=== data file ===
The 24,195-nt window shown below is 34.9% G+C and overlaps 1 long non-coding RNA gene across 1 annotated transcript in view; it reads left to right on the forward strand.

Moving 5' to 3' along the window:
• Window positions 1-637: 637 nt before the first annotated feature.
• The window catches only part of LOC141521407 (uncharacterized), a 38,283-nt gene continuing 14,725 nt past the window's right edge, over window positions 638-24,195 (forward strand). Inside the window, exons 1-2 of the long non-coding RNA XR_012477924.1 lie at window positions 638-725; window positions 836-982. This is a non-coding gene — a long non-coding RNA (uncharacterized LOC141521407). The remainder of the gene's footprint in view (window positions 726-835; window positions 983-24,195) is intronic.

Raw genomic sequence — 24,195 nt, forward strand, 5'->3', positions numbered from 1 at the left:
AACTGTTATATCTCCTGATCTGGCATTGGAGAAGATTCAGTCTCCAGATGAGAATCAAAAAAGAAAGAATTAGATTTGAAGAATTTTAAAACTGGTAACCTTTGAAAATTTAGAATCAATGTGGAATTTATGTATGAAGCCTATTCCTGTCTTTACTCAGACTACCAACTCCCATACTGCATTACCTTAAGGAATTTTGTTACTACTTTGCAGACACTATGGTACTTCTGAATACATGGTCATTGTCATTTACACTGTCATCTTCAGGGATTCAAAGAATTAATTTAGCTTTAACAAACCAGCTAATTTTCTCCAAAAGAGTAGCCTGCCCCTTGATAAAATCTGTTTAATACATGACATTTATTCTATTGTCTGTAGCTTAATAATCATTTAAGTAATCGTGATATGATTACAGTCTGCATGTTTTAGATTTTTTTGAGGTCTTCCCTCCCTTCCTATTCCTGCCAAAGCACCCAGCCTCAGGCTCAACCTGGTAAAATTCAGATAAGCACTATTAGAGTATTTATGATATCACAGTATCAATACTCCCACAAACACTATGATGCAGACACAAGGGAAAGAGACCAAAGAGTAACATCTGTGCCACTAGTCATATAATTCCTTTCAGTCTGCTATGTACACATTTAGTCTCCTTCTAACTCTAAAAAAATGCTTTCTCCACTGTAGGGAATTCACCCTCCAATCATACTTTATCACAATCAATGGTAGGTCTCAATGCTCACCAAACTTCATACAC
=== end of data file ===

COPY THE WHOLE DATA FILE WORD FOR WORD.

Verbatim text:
The 24,195-nt window shown below is 34.9% G+C and overlaps 1 long non-coding RNA gene across 1 annotated transcript in view; it reads left to right on the forward strand.

Moving 5' to 3' along the window:
• Window positions 1-637: 637 nt before the first annotated feature.
• The window catches only part of LOC141521407 (uncharacterized), a 38,283-nt gene continuing 14,725 nt past the window's right edge, over window positions 638-24,195 (forward strand). Inside the window, exons 1-2 of the long non-coding RNA XR_012477924.1 lie at window positions 638-725; window positions 836-982. This is a non-coding gene — a long non-coding RNA (uncharacterized LOC141521407). The remainder of the gene's footprint in view (window positions 726-835; window positions 983-24,195) is intronic.

Raw genomic sequence — 24,195 nt, forward strand, 5'->3', positions numbered from 1 at the left:
AACTGTTATATCTCCTGATCTGGCATTGGAGAAGATTCAGTCTCCAGATGAGAATCAAAAAAGAAAGAATTAGATTTGAAGAATTTTAAAACTGGTAACCTTTGAAAATTTAGAATCAATGTGGAATTTATGTATGAAGCCTATTCCTGTCTTTACTCAGACTACCAACTCCCATACTGCATTACCTTAAGGAATTTTGTTACTACTTTGCAGACACTATGGTACTTCTGAATACATGGTCATTGTCATTTACACTGTCATCTTCAGGGATTCAAAGAATTAATTTAGCTTTAACAAACCAGCTAATTTTCTCCAAAAGAGTAGCCTGCCCCTTGATAAAATCTGTTTAATACATGACATTTATTCTATTGTCTGTAGCTTAATAATCATTTAAGTAATCGTGATATGATTACAGTCTGCATGTTTTAGATTTTTTTGAGGTCTTCCCTCCCTTCCTATTCCTGCCAAAGCACCCAGCCTCAGGCTCAACCTGGTAAAATTCAGATAAGCACTATTAGAGTATTTATGATATCACAGTATCAATACTCCCACAAACACTATGATGCAGACACAAGGGAAAGAGACCAAAGAGTAACATCTGTGCCACTAGTCATATAATTCCTTTCAGTCTGCTATGTACACATTTAGTCTCCTTCTAACTCTAAAAAAATGCTTTCTCCACTGTAGGGAATTCACCCTCCAATCATACTTTATCACAATCAATGGTAGGTCTCAATGCTCACCAAACTTCATACAC